The activities on creating specially protected natural areas in the Republic of Khakassia started in 1970s. In 1981, the Developmental Morphology and Ethnology Institute of the USSR Academy of Sciences conducted a research to study the steppe areas of Khakassia and Tuva regions, and then establish a nature reserve there. The research was headed by Evgeny Syroechkovsky, an academician. These plans did not come through at that time.
The authorities of Khakasia were more concerned about increasing the livestock population. Nevertheless, a candidate of biological sciences Yuri Kustov and biologist Sergei Prokofiev started designing the reserves at the end of 1980s. By that time, all steppes in Khakassia were used for agricultural purposes. It cost a lot of effort and persistence to withdraw at least small pieces of land from agricultural production. As a result, 8 isolated areas in steppe and forest-steppe zones located in northern and central parts of Khakassia were designed. The biggest area occupied more than 5 thousand hectares. Steppes, lakes and wetlands that did not fit for agricultural use were assigned to the reserve. In return for their lands, the heads of collective and state farms demanded permission to reduce their livestock numbers (which estimated at millions).
Some of the proposed for the reserve areas were located close to settlements, others bordered highways and railways, occupied territories of recreation centers, underground pipelines, dumps and power lines.
Finally, in 1991, the first reserve of the Republic of Khakassia was established. In August, the Chazy State Nature Reserve was established by resolution of the RSFSR Council of Ministers. The reserve consisted of 7 areas located in 4 districts, with the total area of 24.1 thousand hectares.
In the beginning, the reserve came across into a lot of difficulties, for example, the roads continued functioning and it was impossible to close the dump because the district authorities had no money to build a new one.
The unique Lake Ulug-Kol—the nesting place of rare and endangered waterfowl and bog birds—was not included into the reserve. At first, the lake became a part of a republican nature reserve, but there was no money to support it. It took almost 6 years to include this territory in the list of reserve’s areas.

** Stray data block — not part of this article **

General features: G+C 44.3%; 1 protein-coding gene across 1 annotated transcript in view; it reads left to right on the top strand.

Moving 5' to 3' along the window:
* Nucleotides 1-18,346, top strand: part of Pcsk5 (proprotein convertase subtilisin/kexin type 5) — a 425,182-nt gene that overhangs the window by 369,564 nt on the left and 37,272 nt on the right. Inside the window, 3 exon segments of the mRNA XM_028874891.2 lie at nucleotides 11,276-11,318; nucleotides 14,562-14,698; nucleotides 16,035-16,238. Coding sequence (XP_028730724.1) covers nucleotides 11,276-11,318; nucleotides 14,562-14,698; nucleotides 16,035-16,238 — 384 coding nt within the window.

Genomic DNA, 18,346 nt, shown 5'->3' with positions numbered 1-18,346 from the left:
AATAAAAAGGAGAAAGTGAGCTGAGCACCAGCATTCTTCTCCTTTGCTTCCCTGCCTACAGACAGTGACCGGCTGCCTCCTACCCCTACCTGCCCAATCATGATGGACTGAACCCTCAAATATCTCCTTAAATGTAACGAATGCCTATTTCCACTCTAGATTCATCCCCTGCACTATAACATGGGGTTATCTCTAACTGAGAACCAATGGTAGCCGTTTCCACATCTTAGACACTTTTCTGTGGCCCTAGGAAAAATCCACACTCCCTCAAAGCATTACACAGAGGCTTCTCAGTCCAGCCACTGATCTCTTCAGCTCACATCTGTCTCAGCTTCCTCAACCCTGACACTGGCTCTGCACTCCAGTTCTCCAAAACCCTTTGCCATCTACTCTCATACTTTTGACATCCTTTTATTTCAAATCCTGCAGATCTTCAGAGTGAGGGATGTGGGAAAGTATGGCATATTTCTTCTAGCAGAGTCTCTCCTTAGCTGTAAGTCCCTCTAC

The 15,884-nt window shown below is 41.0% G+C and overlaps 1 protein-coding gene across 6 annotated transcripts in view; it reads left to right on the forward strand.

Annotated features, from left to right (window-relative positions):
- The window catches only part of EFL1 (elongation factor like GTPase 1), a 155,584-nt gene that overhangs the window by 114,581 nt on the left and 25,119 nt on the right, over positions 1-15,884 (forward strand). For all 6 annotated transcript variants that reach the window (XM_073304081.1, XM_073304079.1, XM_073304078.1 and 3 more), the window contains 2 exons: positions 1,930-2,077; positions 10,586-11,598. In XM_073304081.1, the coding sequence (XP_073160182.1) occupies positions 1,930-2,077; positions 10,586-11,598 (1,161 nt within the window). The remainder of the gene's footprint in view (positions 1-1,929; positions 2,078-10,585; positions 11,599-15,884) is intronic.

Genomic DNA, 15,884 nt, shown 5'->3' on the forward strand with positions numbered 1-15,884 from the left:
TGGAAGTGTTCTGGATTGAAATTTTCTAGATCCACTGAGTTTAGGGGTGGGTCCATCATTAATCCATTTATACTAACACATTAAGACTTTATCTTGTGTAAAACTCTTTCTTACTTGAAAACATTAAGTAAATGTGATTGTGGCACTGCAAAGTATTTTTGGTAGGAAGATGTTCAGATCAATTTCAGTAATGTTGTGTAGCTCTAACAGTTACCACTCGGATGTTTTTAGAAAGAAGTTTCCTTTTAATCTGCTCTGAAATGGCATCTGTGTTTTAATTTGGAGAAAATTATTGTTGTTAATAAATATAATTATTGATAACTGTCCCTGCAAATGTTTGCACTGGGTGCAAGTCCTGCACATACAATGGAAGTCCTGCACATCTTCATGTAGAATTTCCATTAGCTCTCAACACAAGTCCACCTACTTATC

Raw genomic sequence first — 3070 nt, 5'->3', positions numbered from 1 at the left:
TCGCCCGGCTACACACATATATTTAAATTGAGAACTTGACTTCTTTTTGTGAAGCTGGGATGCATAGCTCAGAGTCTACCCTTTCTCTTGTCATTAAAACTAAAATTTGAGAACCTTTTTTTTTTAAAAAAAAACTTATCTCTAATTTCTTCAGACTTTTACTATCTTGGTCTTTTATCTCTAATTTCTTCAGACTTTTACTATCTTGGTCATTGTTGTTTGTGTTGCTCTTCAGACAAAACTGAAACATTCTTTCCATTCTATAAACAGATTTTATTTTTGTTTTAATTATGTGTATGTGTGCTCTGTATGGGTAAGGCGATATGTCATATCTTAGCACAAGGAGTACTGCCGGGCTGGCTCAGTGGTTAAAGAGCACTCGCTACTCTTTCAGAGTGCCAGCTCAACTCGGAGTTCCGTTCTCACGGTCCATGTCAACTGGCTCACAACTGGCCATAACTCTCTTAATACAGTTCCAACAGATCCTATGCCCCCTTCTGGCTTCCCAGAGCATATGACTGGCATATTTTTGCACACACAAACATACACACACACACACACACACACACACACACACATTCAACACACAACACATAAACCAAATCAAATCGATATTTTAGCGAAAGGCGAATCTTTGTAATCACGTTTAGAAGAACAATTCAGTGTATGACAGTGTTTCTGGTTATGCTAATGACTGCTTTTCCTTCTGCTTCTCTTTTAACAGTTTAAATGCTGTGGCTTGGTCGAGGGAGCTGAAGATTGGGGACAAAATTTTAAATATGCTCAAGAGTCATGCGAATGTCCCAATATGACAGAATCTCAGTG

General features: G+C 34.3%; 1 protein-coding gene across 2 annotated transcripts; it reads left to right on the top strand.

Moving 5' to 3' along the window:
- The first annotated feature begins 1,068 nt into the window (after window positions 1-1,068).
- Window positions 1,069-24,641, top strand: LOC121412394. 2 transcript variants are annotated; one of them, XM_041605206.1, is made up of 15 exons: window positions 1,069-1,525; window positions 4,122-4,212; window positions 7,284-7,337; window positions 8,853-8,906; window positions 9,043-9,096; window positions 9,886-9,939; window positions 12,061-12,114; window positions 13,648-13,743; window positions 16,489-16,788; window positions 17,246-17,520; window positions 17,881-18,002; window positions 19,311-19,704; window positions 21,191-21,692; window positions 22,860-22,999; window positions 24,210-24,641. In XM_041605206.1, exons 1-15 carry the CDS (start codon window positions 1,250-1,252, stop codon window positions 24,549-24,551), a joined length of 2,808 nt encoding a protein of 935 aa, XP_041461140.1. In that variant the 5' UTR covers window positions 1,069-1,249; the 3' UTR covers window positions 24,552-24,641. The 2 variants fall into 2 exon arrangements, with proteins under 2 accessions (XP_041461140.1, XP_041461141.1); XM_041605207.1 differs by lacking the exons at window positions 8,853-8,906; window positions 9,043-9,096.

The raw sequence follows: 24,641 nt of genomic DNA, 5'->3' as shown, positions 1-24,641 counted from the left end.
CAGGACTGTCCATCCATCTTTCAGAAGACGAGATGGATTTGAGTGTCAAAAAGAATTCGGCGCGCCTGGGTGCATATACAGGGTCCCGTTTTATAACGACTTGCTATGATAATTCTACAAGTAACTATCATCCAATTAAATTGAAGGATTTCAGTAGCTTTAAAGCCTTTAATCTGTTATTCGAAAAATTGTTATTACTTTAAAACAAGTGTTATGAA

In 1998, Lake Ulug-Kol area included in the International List of Key Ornithological Territories of Asia became a part of the Chazy Reserve. The total area of the reserve increased to 27.3 thousand hectares.
When the Chazy Reserve project was finished, the working group started designing the Maly Abakan mountain taiga (cedar) reserve. By the end of 1970s, the unique cedar and fir forests located in the Western Sayan Mountains in the basin of the Maly Abakan River were under threat of destruction.
In 1979, Glavohota RSFSR instructed a working group headed by F. Shtilmark and N. Obushenkov to design the Maly Abakan Wildlife Refuge. The refuge with the total area of 119 thousand hectares was established in 1980. It prevented disafforestation, but the forests were still considered as part of the state forest resources, so the threat of deforestation remained.
Activities on establishing the nature reserve continued in 1990. Scientists from the Azas Reserve (Tuva) and specialists from the Environment Protection Committee of Khakassia joined the working group. The project was completed in 1992, and on September 8th, 1993, the Maly Abakan Wildlife Refuge became state nature reserve by the resolution #816 of the RSFSR Council of Ministers. The total area of the reserve was 104.5 thousand hectares.
The area included high-bonitat cedar forests and highlands—habitats of rare animal species became a part of the reserve. In addition, the reserve was remote from settlements and difficult to access.
In 1993, the Chazy and Maly Abakan reserves were united into the United Directorate of Chazy and Maly Abakan Reserves. The organization existed until the end of 1999.
In November, 1999, the Chazy and Maly Abakan reserves were united into the Khakassky State Nature Reserve. The Khakassky Reserve’s team decided to start restoration of the Altai Reserve’s areas located in Khakassia to create a huge transboundary protected area. It bordered the Altai Reserve in the west and Ubsunur Hollow Reserve in the south. This area encompassed habitats of such rare species as snow leopard, Siberian ibex, and reindeer.
The Khakassky Reserve’s project was partially accepted, and the reserve increased its territory by creating the Zaimka Lykovykh area. The resolution of the Government of the Russian Federation was signed in May, 2001.